It's not easy to start, but the trick is how an 18-wheeler truck drives. On straightaways, it's a simple "accelerate, brake, reverse" deal, but turning is a bit of a hassle, requiring fastidious use of the brakes unless you want to hug the street railings. Reversing your truck is a nightmare, but sticklers would call it "realistic," meaning that every time you back up, only your truck moves. The trailer stays as it was, causing you to contort your rig into jackknifes if you miss a turn by an inch. There doesn't seem to be any way around this, so making rote memorization of the routes a must.

Now, I've lived in Texas for about six months now, and I must say that while the graphics are simply "average" (which is leaps and bounds better than the "horrible" that graced the first game), they do accurately portray the Deep South, which is three or four towns spread around a grand, broad expanse of absolutely nothing. Likewise, the radio stations your truck gets, aside from the talk radio station that seems almost to play a "worst of Jerry Springer" reel, are filled with licensed songs that are rather accurate for the area. There's plenty of country, as well as the occasional '80s rock station.

There are a few problems with Truck Me Harder, however. It's far too repetitive, for one. You buy low, drive on a nondescript, barren highway listening to your radio, and sell high. Lather, rinse, yawn, and repeat. The radio stations are similarly repetitive: each station is roughly a 20-minute clip, looped incessantly. For another, the game's main selling point to many – the humor – is stale and predictable. There are only so many times you can hear about the Russian shopkeeper talk about mail-order brides or hear the waitress at the local strip club whining about how unused her Harvard education is before you just skip over any and all dialogue in the game. However, without the character behind the game, the game's biggest flaw is easily seen: what you have is essentially the parts of Crazy Taxi, Big Rigs, and South Park that are the least likable: the annoying time limit, the tricky controls of an 18-wheeler, and the shameless low-brow humor.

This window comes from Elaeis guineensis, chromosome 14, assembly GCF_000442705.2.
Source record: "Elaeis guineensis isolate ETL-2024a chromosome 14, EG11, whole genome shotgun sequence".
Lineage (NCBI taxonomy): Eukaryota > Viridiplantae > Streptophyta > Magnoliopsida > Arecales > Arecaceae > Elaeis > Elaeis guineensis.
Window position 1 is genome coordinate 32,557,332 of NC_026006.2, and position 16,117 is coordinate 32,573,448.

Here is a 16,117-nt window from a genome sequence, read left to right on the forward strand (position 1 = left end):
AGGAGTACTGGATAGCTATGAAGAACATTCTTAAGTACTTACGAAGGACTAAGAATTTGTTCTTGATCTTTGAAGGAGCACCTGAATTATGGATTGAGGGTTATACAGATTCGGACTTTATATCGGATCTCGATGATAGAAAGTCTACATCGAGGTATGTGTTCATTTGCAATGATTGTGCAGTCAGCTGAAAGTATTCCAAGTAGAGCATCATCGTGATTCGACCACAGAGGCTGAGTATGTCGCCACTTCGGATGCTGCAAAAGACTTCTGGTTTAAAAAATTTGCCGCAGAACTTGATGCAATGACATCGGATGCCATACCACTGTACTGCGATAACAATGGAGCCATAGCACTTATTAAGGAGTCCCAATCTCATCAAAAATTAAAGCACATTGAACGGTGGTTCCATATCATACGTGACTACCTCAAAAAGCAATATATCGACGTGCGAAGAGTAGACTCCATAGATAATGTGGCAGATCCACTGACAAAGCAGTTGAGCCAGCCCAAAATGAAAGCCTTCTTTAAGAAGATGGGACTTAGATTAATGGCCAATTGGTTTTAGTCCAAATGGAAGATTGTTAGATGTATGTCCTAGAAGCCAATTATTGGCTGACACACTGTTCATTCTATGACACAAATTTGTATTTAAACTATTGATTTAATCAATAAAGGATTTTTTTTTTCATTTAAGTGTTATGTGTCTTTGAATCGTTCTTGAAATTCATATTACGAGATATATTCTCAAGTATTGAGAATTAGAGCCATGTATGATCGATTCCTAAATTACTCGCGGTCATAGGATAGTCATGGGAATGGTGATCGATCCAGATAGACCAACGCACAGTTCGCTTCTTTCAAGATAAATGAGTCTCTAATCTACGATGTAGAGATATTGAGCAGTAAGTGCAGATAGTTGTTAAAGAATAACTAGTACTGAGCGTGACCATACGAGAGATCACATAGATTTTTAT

This is a bargain bin title, and it shows. Lacking the creativity of other $20 games like Katamari Damacy or Alien Hominid, Big Mutha Truckers 2 falls in somewhere above Crazy Taxi on the level of value. If you like driving recklessly and crashing into things, you won't be disappointed. If you're just looking for a chance to actually drive a big rig truck, look towards Sega's Eighteen Wheeler game.

Score: 6.5/10